Lzlib is a data compression library providing in-memory LZMA compression and decompression functions, including integrity checking of the decompressed data. The compressed data format used by the library is the lzip format. Lzlib is written in C.
The lzip file format is designed for data sharing and long-term archiving, taking into account both data integrity and decoder availability:
A nice feature of the lzip format is that a corrupt byte is easier to repair the nearer it is from the beginning of the file. Therefore, with the help of lziprecover, losing an entire archive just because of a corrupt byte near the beginning is a thing of the past.
The functions and variables forming the interface of the compression library are declared in the file 'lzlib.h'. Usage examples of the library are given in the files 'main.c' and 'bbexample.c' from the source distribution.
Compression/decompression is done by repeatedly calling a couple of read/write functions until all the data have been processed by the library. This interface is safer and less error prone than the traditional zlib interface.
Compression/decompression is done when the read function is called. This means the value returned by the position functions will not be updated until a read call, even if a lot of data is written. If you want the data to be compressed in advance, just call the read function with a size equal to 0.
If all the data to be compressed are written in advance, lzlib will automatically adjust the header of the compressed data to use the smallest possible dictionary size. This feature reduces the amount of memory needed for decompression and allows minilzip to produce identical compressed output as lzip.
Lzlib will correctly decompress a data stream which is the concatenation of two or more compressed data streams. The result is the concatenation of the corresponding decompressed data streams. Integrity testing of concatenated compressed data streams is also supported.
All the library functions are thread safe. The library does not install any signal handler. The decoder checks the consistency of the compressed data, so the library should never crash even in case of corrupted input.
Learn more about lzip in the Lzip Home Page.
The manual is available in the info system of the GNU Operating System. Use info to access the top level info page. Use info lzlib to access the lzlib section directly.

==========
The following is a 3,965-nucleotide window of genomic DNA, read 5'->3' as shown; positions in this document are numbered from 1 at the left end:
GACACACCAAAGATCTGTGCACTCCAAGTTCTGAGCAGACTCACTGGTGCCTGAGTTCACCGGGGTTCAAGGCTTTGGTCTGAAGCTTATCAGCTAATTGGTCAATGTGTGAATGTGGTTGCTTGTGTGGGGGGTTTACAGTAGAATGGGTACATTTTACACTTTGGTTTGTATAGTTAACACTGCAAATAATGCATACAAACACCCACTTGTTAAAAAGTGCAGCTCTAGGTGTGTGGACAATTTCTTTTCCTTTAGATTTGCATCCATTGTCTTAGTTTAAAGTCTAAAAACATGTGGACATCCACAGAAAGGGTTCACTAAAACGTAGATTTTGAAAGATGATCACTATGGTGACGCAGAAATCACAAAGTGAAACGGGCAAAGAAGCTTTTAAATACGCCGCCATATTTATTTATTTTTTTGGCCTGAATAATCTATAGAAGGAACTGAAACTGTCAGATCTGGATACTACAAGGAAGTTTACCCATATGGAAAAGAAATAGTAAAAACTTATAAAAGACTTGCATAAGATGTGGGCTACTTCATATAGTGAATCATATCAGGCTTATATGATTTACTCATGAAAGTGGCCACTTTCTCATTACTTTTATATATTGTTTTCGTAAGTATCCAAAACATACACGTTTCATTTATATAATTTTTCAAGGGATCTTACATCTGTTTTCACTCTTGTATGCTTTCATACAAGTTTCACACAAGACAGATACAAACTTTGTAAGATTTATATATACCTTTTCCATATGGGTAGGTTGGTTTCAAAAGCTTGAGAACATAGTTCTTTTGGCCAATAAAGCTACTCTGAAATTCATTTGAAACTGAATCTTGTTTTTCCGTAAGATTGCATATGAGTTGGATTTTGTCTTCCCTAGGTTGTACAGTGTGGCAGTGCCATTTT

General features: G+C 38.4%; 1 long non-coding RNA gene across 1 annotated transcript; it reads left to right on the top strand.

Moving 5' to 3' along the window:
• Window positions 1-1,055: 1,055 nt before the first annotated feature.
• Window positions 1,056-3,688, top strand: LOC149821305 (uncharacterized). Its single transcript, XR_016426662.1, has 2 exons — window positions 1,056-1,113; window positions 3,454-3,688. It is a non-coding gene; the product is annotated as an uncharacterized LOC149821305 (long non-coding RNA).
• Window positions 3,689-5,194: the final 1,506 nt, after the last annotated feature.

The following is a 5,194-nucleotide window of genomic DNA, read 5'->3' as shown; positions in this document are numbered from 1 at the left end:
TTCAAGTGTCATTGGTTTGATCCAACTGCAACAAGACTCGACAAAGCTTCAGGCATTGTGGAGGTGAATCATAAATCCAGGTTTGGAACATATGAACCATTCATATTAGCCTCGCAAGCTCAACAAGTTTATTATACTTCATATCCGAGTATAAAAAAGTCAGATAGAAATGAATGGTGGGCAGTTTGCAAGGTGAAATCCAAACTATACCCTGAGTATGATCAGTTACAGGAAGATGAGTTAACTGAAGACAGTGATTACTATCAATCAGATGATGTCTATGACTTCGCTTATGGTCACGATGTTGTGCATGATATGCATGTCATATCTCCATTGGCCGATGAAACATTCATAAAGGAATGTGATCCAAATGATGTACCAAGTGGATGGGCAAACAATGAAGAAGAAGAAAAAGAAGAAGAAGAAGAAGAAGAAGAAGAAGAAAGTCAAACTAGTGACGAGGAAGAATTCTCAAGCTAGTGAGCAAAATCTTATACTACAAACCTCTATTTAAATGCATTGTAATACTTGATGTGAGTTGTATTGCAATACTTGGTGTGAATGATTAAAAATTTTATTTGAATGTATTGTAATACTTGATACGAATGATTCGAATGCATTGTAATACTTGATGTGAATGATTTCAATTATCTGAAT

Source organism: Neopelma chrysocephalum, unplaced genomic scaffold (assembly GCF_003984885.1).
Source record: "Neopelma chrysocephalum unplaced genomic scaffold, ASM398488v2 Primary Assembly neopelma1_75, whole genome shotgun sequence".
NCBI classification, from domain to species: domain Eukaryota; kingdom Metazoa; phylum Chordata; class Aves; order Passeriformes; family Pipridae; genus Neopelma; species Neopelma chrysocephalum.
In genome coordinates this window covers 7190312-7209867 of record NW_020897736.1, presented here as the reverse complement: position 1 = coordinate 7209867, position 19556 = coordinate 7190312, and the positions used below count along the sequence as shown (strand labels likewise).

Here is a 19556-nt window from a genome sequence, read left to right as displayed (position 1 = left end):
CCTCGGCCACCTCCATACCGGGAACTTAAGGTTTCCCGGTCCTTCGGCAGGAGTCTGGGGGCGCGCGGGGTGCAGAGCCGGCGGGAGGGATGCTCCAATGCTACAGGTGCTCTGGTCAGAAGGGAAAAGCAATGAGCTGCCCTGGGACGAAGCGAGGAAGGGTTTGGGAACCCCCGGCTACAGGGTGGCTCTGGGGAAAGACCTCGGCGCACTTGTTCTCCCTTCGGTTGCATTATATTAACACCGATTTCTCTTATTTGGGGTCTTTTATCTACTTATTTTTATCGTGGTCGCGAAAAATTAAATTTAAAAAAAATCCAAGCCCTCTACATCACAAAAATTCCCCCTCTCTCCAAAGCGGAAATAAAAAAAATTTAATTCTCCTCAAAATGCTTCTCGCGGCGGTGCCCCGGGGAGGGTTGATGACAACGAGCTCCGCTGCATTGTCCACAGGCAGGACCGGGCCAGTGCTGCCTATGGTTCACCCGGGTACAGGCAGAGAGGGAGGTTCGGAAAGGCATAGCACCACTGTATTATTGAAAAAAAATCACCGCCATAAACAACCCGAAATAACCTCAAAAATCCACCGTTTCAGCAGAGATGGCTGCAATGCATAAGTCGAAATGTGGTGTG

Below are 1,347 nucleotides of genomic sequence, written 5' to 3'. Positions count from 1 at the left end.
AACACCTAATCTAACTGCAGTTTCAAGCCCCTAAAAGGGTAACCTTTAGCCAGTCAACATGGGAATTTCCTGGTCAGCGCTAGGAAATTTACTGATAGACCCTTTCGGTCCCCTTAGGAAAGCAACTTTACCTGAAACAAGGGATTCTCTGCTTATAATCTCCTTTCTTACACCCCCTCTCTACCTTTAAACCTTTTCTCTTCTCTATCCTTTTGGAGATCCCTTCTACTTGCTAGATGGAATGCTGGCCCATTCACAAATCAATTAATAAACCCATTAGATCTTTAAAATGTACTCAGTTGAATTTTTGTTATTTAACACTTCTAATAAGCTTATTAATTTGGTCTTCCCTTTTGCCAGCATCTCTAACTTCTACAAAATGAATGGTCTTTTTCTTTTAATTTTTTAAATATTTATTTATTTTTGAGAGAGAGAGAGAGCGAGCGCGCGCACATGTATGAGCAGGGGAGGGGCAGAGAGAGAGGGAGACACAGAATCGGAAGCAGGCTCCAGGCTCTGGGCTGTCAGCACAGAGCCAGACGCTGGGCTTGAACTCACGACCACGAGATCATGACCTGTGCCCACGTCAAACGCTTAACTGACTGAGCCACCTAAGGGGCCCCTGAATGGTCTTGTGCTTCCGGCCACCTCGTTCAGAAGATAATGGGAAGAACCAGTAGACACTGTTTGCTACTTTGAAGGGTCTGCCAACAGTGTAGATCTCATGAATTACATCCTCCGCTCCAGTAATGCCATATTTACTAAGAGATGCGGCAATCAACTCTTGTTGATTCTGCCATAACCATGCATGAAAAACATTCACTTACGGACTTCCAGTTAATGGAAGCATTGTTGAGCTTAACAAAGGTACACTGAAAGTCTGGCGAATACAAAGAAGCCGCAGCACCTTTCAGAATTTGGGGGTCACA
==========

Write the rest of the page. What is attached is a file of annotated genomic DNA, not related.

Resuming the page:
An online manual for lzlib can be found here.
The latest released version of lzlib can be found here. You may also subscribe to lzip-bug and receive an email every time a new version is released.
For general discussion of bugs in lzlib the mailing list email@example.com is the most appropriate forum. Please send messages as plain text. Please do not send messages encoded as HTML nor encoded as base64 MIME nor included as multiple formats. Please include a descriptive subject line. If all of the subject are "bug in lzlib" it is impossible to differentiate them.
An archive of the bug report mailing list is available at http://lists.gnu.org/mailman/listinfo/lzip-bug.
To contact the author, either to report a bug or to contribute fixes or improvements, send mail to firstname.lastname@example.org. Please send messages as plain text. If posting patches they should be in unified diff format against the latest version. They should include a text description.
See also the lzip project page at Savannah.
This library is free software: you can redistribute it and/or modify it under the terms of the GNU General Public License as published by the Free Software Foundation, either version 2 of the License, or (at your option) any later version.
As a special exception, you may use this free software library without restriction. Specifically, if other files instantiate templates or use macros or inline functions from this library, or you compile this library and link it with other files to produce an executable, this library does not by itself cause the resulting executable to be covered by the GNU General Public License. This exception does not however invalidate any other reasons why the executable file might be covered by the GNU General Public License.
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